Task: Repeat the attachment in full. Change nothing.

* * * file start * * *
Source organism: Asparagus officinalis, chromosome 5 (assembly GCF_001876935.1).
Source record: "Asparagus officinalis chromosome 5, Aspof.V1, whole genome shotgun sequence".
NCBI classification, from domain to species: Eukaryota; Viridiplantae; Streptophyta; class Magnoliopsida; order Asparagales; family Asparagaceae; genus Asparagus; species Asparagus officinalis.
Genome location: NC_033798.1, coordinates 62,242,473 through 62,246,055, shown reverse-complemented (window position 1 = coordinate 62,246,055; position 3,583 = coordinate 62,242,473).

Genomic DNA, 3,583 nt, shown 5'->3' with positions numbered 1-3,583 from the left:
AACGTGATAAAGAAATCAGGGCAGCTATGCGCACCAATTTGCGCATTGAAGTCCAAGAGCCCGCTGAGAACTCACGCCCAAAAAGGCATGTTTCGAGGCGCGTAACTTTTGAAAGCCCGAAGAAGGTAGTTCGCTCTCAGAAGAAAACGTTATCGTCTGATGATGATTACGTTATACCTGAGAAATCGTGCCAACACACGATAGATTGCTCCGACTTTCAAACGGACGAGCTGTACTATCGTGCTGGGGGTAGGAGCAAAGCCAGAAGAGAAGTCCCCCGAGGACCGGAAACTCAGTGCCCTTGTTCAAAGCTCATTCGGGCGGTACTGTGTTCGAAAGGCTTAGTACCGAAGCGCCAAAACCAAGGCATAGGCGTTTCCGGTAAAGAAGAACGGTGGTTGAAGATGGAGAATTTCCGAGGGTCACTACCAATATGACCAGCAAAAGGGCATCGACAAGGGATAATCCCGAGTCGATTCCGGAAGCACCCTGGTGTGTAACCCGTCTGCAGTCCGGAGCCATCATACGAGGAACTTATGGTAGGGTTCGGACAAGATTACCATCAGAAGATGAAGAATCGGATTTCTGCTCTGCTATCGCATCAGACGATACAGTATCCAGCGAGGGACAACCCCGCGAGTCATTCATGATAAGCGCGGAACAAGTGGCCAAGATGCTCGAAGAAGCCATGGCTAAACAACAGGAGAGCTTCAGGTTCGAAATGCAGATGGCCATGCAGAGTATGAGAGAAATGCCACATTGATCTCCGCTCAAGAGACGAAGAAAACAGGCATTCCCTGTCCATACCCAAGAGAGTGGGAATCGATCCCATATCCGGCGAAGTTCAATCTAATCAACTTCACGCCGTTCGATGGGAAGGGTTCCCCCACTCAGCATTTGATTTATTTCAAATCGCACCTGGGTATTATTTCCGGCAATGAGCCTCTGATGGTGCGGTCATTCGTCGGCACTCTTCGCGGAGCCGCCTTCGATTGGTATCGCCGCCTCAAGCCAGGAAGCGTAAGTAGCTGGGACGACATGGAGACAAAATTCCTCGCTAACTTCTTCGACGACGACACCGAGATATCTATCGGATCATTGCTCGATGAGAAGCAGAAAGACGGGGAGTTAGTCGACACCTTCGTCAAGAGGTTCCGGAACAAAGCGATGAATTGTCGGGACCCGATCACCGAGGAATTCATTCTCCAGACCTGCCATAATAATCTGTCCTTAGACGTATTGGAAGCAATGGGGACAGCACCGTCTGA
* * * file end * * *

Source organism: Asparagus officinalis, chromosome 5 (assembly GCF_001876935.1).
Source record: "Asparagus officinalis chromosome 5, Aspof.V1, whole genome shotgun sequence".
NCBI classification, from domain to species: Eukaryota; Viridiplantae; Streptophyta; class Magnoliopsida; order Asparagales; family Asparagaceae; genus Asparagus; species Asparagus officinalis.
Genome location: NC_033798.1, coordinates 62,242,473 through 62,246,055, shown reverse-complemented (window position 1 = coordinate 62,246,055; position 3,583 = coordinate 62,242,473).

Genomic DNA, 3,583 nt, shown 5'->3' with positions numbered 1-3,583 from the left:
AACGTGATAAAGAAATCAGGGCAGCTATGCGCACCAATTTGCGCATTGAAGTCCAAGAGCCCGCTGAGAACTCACGCCCAAAAAGGCATGTTTCGAGGCGCGTAACTTTTGAAAGCCCGAAGAAGGTAGTTCGCTCTCAGAAGAAAACGTTATCGTCTGATGATGATTACGTTATACCTGAGAAATCGTGCCAACACACGATAGATTGCTCCGACTTTCAAACGGACGAGCTGTACTATCGTGCTGGGGGTAGGAGCAAAGCCAGAAGAGAAGTCCCCCGAGGACCGGAAACTCAGTGCCCTTGTTCAAAGCTCATTCGGGCGGTACTGTGTTCGAAAGGCTTAGTACCGAAGCGCCAAAACCAAGGCATAGGCGTTTCCGGTAAAGAAGAACGGTGGTTGAAGATGGAGAATTTCCGAGGGTCACTACCAATATGACCAGCAAAAGGGCATCGACAAGGGATAATCCCGAGTCGATTCCGGAAGCACCCTGGTGTGTAACCCGTCTGCAGTCCGGAGCCATCATACGAGGAACTTATGGTAGGGTTCGGACAAGATTACCATCAGAAGATGAAGAATCGGATTTCTGCTCTGCTATCGCATCAGACGATACAGTATCCAGCGAGGGACAACCCCGCGAGTCATTCATGATAAGCGCGGAACAAGTGGCCAAGATGCTCGAAGAAGCCATGGCTAAACAACAGGAGAGCTTCAGGTTCGAAATGCAGATGGCCATGCAGAGTATGAGAGAAATGCCACATTGATCTCCGCTCAAGAGACGAAGAAAACAGGCATTCCCTGTCCATACCCAAGAGAGTGGGAATCGATCCCATATCCGGCGAAGTTCAATCTAATCAACTTCACGCCGTTCGATGGGAAGGGTTCCCCCACTCAGCATTTGATTTATTTCAAATCGCACCTGGGTATTATTTCCGGCAATGAGCCTCTGATGGTGCGGTCATTCGTCGGCACTCTTCGCGGAGCCGCCTTCGATTGGTATCGCCGCCTCAAGCCAGGAAGCGTAAGTAGCTGGGACGACATGGAGACAAAATTCCTCGCTAACTTCTTCGACGACGACACCGAGATATCTATCGGATCATTGCTCGATGAGAAGCAGAAAGACGGGGAGTTAGTCGACACCTTCGTCAAGAGGTTCCGGAACAAAGCGATGAATTGTCGGGACCCGATCACCGAGGAATTCATTCTCCAGACCTGCCATAATAATCTGTCCTTAGACGTATTGGAAGCAATGGGGACAGCACCGTCTGA